The squeeze on wealth in the middle class by those at the top is a long established trend in international inequality data. But the ABS doesn't provide this information.
Discussions around inequality have lacked hard data – until now. A new report shows inequality levels across the globe.
Extensive research has been done on poverty and inequality in South Africa but more is needed to better understand the status quo and mainly inter-sectional factors that drive inequality.
Inequality within generations is as pivotal as that between them.
A survey of young voters reveals a lack of engagement in politics.
Between 1982 and 2013, the share of home owners among 25-34 year olds shrunk, by more than 20%. On the other hand, the share of home owners among those aged 65+ years has risen slightly.
If the gap between the wealth of the billionaires and that of the average residents continues to widen dramatically, there is likely to be discontent.
Inequality actually restricts people from earning more, educating themselves and becoming entrepreneurs.
The two major sources of data show conflicting trends on income inequality.
Individual households in Australia, on average, own 83% of all investment dwellings rented to private tenants or resold. They are people who usually have another main source of income.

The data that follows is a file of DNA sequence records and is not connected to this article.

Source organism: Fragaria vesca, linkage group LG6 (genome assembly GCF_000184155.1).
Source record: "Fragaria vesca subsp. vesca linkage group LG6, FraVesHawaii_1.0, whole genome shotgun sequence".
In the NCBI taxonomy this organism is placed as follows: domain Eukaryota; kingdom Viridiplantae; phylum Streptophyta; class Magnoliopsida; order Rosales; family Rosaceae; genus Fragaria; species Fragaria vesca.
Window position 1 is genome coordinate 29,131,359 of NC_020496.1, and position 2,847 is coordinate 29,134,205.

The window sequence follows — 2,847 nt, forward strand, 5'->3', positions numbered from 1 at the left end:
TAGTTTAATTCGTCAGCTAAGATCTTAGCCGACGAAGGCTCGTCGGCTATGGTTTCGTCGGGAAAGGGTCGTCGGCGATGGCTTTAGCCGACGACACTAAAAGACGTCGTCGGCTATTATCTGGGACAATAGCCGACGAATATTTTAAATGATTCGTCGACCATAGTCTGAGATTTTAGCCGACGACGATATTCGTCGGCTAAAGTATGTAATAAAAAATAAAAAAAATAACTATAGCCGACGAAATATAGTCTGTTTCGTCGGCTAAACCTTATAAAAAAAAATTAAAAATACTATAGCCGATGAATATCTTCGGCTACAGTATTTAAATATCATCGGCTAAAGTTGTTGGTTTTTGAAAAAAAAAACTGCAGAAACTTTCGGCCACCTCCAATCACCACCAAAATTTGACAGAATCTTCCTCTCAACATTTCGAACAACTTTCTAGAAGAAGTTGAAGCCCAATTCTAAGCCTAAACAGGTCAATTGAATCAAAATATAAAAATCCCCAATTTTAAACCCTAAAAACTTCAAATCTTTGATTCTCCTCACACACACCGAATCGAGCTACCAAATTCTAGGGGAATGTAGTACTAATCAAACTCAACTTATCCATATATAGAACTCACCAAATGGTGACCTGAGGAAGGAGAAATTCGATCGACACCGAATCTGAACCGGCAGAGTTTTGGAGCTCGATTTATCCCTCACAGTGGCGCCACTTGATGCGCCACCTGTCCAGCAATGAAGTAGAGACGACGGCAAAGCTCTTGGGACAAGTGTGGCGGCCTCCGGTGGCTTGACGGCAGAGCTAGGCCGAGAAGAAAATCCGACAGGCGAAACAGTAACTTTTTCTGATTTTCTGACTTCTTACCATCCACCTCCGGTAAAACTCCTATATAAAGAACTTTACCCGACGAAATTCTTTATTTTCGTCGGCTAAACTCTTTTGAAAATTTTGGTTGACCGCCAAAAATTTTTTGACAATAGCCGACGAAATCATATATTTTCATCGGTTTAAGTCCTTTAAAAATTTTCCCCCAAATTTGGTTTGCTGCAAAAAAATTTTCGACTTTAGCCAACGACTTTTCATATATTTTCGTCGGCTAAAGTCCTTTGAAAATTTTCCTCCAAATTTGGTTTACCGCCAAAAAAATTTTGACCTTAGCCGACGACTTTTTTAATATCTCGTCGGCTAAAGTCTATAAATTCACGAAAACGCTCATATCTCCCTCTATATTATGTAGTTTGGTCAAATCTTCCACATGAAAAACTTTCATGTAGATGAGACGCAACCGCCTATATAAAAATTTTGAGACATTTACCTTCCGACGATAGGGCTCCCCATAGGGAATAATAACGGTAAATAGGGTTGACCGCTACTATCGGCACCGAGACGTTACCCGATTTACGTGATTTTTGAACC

Who do you trust? Increasingly the answer seems to be nobody, especially when it comes to inequality.
Overwhelmingly, trusts are used to minimise tax, avoid paying creditors and to avoid the fair division of property after a relationship breakdown.
Census data shows there is income inequality between, but also within, regions of Australia.
New research finds a state of confusion when it comes to Australian government policymaking on housing, despite its huge economic and social significance.
One of Trump’s selling points was that he would 'make America great again': this meant bringing back the American dream.
A new report confirms how the rich become deluded about their talents, but also hints at a growing acknowledgement of inequality.
People in some of the most unequal countries in the world think theirs is the paradigm of meritocracy. Can the data help explain this phenomenon?
The economic costs of having children are more often shouldered by women, so mothers tend to accumulate less capital over time.
Data for 2014-15 from the Australian Taxation Office shows inequality is growing in a number of areas.
When you look at the data (in three charts) on mortgage stress, the systemic risk of people not being able to repay their home loans appears small.